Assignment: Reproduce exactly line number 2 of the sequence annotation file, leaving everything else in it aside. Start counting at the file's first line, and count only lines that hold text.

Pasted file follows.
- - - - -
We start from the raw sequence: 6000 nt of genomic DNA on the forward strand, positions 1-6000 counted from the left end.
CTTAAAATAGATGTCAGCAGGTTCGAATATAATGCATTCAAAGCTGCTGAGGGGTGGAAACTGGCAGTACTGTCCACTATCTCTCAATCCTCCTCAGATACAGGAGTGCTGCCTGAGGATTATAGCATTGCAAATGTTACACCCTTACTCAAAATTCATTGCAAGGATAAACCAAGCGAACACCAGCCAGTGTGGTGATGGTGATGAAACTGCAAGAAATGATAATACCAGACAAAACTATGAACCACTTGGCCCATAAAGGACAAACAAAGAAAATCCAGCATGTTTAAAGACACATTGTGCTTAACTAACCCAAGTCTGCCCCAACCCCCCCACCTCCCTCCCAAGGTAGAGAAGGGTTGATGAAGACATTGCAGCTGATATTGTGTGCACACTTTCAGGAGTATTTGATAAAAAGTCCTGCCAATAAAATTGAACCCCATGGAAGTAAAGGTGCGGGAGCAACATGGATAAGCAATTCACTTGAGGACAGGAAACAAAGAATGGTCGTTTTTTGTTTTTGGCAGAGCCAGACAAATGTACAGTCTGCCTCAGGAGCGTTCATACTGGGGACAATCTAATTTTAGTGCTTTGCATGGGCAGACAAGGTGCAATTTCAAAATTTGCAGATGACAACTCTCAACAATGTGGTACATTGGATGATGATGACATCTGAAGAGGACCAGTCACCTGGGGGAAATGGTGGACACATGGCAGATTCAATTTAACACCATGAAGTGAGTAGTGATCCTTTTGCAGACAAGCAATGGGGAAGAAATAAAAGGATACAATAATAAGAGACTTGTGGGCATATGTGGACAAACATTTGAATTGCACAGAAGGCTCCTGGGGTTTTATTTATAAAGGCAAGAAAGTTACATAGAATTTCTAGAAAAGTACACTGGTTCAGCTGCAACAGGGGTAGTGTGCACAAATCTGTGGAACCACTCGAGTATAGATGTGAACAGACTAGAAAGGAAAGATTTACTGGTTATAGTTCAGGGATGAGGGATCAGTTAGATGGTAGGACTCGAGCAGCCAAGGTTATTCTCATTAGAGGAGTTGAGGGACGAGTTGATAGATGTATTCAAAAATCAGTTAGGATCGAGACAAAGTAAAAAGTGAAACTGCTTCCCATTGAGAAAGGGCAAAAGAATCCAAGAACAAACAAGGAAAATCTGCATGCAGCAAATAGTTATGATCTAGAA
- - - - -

CTTAAAATAGATGTCAGCAGGTTCGAATATAATGCATTCAAAGCTGCTGAGGGGTGGAAACTGGCAGTACTGTCCACTATCTCTCAATCCTCCTCAGATACAGGAGTGCTGCCTGAGGATTATAGCATTGCAAATGTTACACCCTTACTCAAAATTCATTGCAAGGATAAACCAAGCGAACACCAGCCAGTGTGGTGATGGTGATGAAACTGCAAGAAATGATAATACCAGACAAAACTATGAACCACTTGGCCCATAAAGGACAAACAAAGAAAATCCAGCATGTTTAAAGACACATTGTGCTTAACTAACCCAAGTCTGCCCCAACCCCCCCACCTCCCTCCCAAGGTAGAGAAGGGTTGATGAAGACATTGCAGCTGATATTGTGTGCACACTTTCAGGAGTATTTGATAAAAAGTCCTGCCAATAAAATTGAACCCCATGGAAGTAAAGGTGCGGGAGCAACATGGATAAGCAATTCACTTGAGGACAGGAAACAAAGAATGGTCGTTTTTTGTTTTTGGCAGAGCCAGACAAATGTACAGTCTGCCTCAGGAGCGTTCATACTGGGGACAATCTAATTTTAGTGCTTTGCATGGGCAGACAAGGTGCAATTTCAAAATTTGCAGATGACAACTCTCAACAATGTGGTACATTGGATGATGATGACATCTGAAGAGGACCAGTCACCTGGGGGAAATGGTGGACACATGGCAGATTCAATTTAACACCATGAAGTGAGTAGTGATCCTTTTGCAGACAAGCAATGGGGAAGAAATAAAAGGATACAATAATAAGAGACTTGTGGGCATATGTGGACAAACATTTGAATTGCACAGAAGGCTCCTGGGGTTTTATTTATAAAGGCAAGAAAGTTACATAGAATTTCTAGAAAAGTACACTGGTTCAGCTGCAACAGGGGTAGTGTGCACAAATCTGTGGAACCACTCGAGTATAGATGTGAACAGACTAGAAAGGAAAGATTTACTGGTTATAGTTCAGGGATGAGGGATCAGTTAGATGGTAGGACTCGAGCAGCCAAGGTTATTCTCATTAGAGGAGTTGAGGGACGAGTTGATAGATGTATTCAAAAATCAGTTAGGATCGAGACAAAGTAAAAAGTGAAACTGCTTCCCATTGAGAAAGGGCAAAAGAATCCAAGAACAAACAAGGAAAATCTGCATGCAGCAAATAGTTATGATCTAGAA